Monday, September 23, 2013

Number 1442: Shanghai Chicken

The Grand Comics Database credits Wallace Wood with penciling and inking the lead story from Fox’s Inside Crime #3 (1950). Even before I read the story I saw that Wood had done the splash page, the inside front cover, pencils, inks and lettering, but his familiar style only pops up occasionally in the nine pages to follow. Fox was notorious for either slow or non-payment, and my guess is it was a story done quickly, probably by at least one other artist than Wood, and maybe even more. Wood worked with several other artists during his career. At one time his main collaborator was Harry Harrison, although I’d have to depend on someone else to tell me if Harrison worked on this story.

Johnny Devine, the “Shanghai Chicken” was a real person, an Irish immigrant who became a crimper, a man who provided men for ships’ crews by the practice of shanghaiing (kidnap). The story, set in the 1860s, has anachronisms, and very little or no research was done for the drawings. So far I haven’t been able to track down the origin of a nickname like “Chicken”, which in context of the times doesn’t mean a coward as it does today. When I googled “Shanghai Chicken” I came up with some tasty recipes for a Chinese dish.


Daniel [] said...

I've seen Devine discussed in a few books, but they've not explained the “Chicken” in his nickname. Other people have been nicknamed “Chicken” for a wide variety of reasons; I suspect that the datum in this case is lost.

Pappy said...

Daniel, since word meanings in the English language are constantly changing it isn't so easy to understand the context, especially when calling a kidnapper a chicken.

I was thinking about such things this morning when my daily newspaper described people who go to Comicons as part of "geek culture." I don't like the word geek. In my mind a geek is a guy who bites the heads off live chickens as part of a carnival act. But it has become sort of chic to be thought a geek in the modern sense, much to my amazement.

Daniel [] said...

The first use of “geek” that I encountered was in reference to Joe Simon's Brother Power. Later I learned the earlier meaning.

The terms “nerd” and “geek” became chic by way of information technology. When I was a teenager and young man, those who were adept with such technology were given those labels derogatorily. But as the presence of that technology came to be ever more felt in ordinary lives, the social standing of people with those abilities improved greatly. Somewhere in the course of this, those people and others in mathematical sciences began to adopt the labels “nerd” and “geek” semi-ironically.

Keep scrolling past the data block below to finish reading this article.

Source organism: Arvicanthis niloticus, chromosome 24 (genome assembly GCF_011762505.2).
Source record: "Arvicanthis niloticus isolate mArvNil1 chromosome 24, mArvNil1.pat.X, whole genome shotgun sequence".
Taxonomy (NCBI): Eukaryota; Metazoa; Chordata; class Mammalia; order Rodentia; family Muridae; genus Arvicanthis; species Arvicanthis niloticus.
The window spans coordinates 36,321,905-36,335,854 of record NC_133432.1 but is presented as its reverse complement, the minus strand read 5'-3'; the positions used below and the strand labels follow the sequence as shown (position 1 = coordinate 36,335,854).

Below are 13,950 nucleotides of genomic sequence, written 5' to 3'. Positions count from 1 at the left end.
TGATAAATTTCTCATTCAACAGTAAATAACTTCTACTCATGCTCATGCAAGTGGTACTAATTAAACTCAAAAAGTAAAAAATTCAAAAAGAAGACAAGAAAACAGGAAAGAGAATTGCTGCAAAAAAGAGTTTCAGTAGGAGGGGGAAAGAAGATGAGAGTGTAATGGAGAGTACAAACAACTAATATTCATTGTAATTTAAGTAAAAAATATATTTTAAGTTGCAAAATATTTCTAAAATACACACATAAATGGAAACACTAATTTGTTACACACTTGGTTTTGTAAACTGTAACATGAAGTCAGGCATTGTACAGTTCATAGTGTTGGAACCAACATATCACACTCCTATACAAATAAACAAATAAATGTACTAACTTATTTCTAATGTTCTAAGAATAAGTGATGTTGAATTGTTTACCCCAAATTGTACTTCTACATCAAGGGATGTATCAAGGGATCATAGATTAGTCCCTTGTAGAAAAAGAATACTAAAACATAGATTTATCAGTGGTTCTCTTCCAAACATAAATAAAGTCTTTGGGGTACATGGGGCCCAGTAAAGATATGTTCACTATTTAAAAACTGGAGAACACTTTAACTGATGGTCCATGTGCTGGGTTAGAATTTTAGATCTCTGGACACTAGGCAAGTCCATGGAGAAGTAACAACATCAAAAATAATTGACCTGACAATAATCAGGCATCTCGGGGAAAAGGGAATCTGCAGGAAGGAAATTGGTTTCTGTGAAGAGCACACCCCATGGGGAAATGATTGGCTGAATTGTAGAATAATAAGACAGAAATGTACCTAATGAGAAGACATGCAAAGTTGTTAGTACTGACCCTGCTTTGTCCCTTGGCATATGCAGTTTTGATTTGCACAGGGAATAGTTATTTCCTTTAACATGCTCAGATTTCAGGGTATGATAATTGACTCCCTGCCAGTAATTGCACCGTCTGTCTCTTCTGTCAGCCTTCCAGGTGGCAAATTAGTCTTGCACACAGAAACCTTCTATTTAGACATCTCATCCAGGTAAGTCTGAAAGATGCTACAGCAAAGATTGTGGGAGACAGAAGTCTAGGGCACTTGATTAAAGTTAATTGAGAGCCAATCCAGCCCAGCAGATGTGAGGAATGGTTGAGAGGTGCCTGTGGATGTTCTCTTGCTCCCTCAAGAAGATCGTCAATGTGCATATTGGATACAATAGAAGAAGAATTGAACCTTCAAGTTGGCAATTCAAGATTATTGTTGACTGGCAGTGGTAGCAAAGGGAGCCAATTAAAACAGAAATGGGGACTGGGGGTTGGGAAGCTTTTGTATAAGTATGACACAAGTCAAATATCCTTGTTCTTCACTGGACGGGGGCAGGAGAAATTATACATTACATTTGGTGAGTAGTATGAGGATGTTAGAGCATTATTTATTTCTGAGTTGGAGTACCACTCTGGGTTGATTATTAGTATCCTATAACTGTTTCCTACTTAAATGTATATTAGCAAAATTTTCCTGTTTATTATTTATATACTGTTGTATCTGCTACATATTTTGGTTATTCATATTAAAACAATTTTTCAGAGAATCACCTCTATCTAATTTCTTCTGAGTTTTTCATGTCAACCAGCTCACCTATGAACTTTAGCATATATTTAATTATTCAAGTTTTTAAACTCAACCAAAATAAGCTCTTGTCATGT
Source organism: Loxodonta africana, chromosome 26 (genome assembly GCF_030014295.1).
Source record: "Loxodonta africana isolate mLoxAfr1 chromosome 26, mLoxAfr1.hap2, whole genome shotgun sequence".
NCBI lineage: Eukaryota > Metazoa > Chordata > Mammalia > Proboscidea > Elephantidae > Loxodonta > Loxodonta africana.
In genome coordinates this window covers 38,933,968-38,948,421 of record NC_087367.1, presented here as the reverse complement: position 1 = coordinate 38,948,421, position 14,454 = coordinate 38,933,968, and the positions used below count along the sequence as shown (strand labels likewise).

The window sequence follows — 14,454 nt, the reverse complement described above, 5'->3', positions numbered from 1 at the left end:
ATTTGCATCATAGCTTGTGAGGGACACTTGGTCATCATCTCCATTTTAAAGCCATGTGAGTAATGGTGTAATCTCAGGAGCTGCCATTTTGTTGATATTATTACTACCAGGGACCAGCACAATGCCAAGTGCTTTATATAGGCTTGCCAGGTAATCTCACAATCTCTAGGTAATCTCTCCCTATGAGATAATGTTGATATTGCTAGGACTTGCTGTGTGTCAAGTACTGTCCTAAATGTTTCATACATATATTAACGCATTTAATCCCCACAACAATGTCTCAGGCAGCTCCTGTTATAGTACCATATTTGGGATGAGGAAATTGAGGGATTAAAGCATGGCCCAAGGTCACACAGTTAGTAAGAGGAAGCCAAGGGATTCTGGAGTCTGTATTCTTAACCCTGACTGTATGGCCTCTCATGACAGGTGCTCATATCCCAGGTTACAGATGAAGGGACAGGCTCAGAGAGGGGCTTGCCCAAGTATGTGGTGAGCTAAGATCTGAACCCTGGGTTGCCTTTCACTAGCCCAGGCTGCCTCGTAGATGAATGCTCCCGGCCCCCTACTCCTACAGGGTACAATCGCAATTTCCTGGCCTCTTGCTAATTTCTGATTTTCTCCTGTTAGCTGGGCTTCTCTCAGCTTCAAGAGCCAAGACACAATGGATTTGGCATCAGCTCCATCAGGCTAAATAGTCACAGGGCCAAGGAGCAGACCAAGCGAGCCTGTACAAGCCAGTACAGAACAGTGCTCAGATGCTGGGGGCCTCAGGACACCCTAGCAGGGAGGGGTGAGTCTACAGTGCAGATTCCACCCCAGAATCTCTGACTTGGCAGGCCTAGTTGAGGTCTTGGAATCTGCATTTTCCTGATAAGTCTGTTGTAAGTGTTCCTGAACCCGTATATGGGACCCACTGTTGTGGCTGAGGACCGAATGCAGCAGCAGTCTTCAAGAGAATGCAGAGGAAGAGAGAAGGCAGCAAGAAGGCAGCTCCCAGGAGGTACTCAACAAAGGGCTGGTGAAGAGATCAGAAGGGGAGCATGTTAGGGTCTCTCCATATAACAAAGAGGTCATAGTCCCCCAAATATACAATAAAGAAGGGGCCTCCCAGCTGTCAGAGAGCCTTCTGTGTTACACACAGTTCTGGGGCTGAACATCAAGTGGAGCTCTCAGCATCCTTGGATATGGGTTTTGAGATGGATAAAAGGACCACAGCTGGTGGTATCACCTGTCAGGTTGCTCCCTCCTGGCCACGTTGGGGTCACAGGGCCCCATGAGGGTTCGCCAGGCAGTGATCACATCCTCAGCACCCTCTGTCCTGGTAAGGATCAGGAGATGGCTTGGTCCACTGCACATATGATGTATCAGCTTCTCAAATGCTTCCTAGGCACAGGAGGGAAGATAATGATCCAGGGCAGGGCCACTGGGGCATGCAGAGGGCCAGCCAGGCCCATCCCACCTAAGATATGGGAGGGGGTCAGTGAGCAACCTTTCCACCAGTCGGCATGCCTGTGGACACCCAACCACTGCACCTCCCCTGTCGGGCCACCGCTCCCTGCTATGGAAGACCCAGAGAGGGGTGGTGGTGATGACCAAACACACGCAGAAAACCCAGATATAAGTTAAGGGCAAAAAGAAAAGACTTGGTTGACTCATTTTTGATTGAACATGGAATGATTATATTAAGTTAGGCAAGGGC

Other people wanted to be like them, and if they couldn't demonstrate the same skills, they could still have the same diversions — and claim that they too were thus “geeks”.

From there, in the minds of these wannabees, an interest in any sort of fantasy (including alleged science fiction) became some sort of badge of “geek” honor — notwithstanding that few computer programmers would have much tolerance for, say, the Twilight series.

I still wince at the memory of encountering a line of people waiting for a midnight release of a Harry Potter book, and who self-identified as “intellectuals” by virtue of their interest in that childrens' series. And San Diego's Comic Con is just … ruined, beyond repair.

Pappy said...

Daniel, a generation earlier the hippies identified themselves as freaks, which I still think of in its original meaning, but which hippies wore as a badge of honor. I've heard the opinion expressed that if you call yourself the word(s) that others use against you, it jerks the rug out from beneath the name-callers.

I understand words being misused and that original meanings change over time; it's an inevitable part of the evolution of language. It's my blessing (or curse) as a reader that I have encountered words in their original form, and still think of them that way. I mentally translate them when I hear them in their modern usage.

As for science fiction geeks or comic book geeks, I would never use the word to describe fans, but the media loves to do just that.

I agree with you about the SD Comicon. I admire its success, but it lost me as a visitor.

M. Bouffant said...

"Chicken" may be a boxing thing. I met a guy once, about 30 yrs. ago, who claimed to have boxed as "The Panama Chicken." I don't know if that's true, but he did have the words "Panama Chicken" tattooed on his chest in inch & a half letters.

No one noticed that the hook moved to the left hand from the right in the last two panels?

Pappy said...

M. Bouffant, I believe you may have hit on the origin of the "Chicken"... I'm thinking of fighting cocks or roosters...which might sound a bit silly: "Shanghai Cock"? "Shanghai Rooster"?

Daniel [] said...

When I googled “Shanghai Cock” I came up with some frightening recip— okay, not really.

AB said...

I think this is definitely Harrison and Wood, with Wood doing the splash page solo.